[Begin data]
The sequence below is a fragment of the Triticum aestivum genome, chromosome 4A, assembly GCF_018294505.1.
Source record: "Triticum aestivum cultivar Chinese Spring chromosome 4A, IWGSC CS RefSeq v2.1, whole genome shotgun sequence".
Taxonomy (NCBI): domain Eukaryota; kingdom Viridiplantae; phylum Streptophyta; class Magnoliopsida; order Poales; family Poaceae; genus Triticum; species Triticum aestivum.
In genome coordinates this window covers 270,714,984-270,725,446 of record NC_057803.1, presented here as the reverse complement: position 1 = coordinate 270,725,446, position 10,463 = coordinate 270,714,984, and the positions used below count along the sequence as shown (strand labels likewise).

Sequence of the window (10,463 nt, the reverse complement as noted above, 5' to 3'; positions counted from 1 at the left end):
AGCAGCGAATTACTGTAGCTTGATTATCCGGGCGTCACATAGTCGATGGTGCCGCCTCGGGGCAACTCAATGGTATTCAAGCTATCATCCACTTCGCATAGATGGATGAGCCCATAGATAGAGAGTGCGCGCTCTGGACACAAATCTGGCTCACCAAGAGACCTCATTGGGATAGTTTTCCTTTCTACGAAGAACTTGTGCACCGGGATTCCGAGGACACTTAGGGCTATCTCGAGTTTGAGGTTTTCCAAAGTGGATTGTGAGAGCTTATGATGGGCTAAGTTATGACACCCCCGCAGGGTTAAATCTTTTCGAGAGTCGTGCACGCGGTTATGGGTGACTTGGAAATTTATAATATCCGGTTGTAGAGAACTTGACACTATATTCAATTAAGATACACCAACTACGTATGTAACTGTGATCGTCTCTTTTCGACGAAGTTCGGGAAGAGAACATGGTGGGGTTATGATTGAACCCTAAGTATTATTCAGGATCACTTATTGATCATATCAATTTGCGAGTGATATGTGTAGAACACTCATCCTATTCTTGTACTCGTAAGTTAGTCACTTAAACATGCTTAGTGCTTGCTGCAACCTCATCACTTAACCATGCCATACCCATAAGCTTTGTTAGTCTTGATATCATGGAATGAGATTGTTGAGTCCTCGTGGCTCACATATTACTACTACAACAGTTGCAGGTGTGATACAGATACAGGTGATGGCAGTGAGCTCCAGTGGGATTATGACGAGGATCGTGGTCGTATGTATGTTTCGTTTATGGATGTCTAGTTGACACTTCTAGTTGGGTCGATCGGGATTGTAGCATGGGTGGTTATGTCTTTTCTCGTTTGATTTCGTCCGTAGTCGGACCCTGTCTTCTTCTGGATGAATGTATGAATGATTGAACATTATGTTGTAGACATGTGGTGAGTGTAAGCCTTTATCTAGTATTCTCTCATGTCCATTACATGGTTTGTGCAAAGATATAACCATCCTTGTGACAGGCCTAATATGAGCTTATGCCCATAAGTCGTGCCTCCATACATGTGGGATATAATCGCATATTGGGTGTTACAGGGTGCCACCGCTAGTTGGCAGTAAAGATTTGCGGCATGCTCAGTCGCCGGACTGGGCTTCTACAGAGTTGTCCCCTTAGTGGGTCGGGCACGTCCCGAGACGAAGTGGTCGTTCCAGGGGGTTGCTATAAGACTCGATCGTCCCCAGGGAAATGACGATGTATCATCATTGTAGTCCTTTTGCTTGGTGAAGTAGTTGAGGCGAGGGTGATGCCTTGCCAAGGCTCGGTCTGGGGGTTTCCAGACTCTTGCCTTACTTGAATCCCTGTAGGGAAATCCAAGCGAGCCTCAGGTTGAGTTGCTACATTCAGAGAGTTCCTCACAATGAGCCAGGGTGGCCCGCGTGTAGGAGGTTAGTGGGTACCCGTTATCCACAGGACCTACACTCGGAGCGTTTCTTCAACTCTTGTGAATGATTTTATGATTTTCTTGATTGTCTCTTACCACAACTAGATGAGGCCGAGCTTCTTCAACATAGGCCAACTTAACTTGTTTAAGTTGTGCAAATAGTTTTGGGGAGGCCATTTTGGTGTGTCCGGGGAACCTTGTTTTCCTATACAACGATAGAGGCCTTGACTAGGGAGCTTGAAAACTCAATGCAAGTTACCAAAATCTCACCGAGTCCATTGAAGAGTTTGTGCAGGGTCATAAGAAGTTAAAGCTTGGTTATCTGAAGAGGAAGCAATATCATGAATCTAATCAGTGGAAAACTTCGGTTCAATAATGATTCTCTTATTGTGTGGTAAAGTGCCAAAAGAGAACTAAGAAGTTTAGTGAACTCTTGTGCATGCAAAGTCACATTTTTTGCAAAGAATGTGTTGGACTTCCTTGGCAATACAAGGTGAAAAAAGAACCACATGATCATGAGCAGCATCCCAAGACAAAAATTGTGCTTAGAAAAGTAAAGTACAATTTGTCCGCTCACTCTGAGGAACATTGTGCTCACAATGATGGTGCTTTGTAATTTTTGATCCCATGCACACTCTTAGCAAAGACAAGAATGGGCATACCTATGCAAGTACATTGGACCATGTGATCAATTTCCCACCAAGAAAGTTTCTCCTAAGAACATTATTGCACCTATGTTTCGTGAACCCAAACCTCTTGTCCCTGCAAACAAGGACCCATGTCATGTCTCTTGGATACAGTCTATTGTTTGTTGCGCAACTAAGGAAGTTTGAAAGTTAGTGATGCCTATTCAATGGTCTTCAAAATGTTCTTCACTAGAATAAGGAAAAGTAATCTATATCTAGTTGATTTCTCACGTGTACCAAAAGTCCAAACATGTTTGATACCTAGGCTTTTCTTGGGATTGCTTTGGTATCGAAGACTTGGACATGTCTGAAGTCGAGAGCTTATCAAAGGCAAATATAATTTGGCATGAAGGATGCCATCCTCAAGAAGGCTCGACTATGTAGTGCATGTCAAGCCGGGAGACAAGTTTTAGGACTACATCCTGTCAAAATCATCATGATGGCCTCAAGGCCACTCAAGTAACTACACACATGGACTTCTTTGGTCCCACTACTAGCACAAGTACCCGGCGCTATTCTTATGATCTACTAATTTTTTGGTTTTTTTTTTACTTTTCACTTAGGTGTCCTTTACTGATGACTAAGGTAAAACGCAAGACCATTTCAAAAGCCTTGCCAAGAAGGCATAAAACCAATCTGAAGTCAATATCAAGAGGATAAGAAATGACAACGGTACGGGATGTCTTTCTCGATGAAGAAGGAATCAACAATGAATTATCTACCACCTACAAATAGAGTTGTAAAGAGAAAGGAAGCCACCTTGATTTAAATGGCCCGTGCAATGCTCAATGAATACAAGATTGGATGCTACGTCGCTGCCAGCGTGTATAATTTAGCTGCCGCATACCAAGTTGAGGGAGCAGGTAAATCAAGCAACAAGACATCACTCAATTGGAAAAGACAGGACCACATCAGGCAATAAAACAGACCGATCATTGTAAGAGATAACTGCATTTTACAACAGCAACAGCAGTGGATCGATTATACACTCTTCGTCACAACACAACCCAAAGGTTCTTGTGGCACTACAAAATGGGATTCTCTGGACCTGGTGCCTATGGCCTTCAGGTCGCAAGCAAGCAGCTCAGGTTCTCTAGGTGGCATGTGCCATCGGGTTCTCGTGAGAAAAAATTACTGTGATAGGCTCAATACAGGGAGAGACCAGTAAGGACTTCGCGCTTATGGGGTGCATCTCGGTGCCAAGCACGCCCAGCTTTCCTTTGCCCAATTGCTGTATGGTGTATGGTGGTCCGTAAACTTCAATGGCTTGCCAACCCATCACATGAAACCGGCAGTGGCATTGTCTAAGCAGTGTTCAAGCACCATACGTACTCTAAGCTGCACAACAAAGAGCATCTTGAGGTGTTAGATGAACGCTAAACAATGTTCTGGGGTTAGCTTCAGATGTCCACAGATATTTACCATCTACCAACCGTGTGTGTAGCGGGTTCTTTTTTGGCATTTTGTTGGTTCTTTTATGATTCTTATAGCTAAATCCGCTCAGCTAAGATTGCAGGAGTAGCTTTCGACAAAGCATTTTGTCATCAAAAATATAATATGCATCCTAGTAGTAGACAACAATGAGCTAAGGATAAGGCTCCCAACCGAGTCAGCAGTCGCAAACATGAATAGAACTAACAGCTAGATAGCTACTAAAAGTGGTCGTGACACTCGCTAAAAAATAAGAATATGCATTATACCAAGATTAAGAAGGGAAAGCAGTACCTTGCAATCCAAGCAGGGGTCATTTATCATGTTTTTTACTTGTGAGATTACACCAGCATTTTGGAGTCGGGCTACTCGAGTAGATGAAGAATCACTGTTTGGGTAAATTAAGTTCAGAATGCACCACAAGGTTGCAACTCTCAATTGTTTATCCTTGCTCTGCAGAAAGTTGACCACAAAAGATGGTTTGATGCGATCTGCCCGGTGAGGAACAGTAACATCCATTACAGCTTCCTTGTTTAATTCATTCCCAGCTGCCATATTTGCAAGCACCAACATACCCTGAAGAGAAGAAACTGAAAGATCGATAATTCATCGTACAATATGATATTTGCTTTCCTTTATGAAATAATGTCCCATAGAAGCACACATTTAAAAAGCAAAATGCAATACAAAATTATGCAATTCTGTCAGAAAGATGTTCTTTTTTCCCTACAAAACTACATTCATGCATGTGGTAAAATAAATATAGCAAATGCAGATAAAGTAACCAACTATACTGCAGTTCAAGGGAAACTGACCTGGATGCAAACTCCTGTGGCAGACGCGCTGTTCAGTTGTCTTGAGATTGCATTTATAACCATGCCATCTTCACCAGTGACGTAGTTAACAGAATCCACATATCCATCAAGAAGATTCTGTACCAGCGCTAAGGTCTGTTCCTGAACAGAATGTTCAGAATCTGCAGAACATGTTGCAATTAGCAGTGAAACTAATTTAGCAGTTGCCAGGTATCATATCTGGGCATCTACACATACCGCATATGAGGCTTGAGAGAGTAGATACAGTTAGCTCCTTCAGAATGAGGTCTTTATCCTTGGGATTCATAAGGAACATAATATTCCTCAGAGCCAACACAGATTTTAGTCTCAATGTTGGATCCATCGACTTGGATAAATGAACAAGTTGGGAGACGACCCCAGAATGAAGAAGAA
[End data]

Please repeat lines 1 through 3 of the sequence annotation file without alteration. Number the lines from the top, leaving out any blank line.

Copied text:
The sequence below is a fragment of the Triticum aestivum genome, chromosome 4A, assembly GCF_018294505.1.
Source record: "Triticum aestivum cultivar Chinese Spring chromosome 4A, IWGSC CS RefSeq v2.1, whole genome shotgun sequence".
Taxonomy (NCBI): domain Eukaryota; kingdom Viridiplantae; phylum Streptophyta; class Magnoliopsida; order Poales; family Poaceae; genus Triticum; species Triticum aestivum.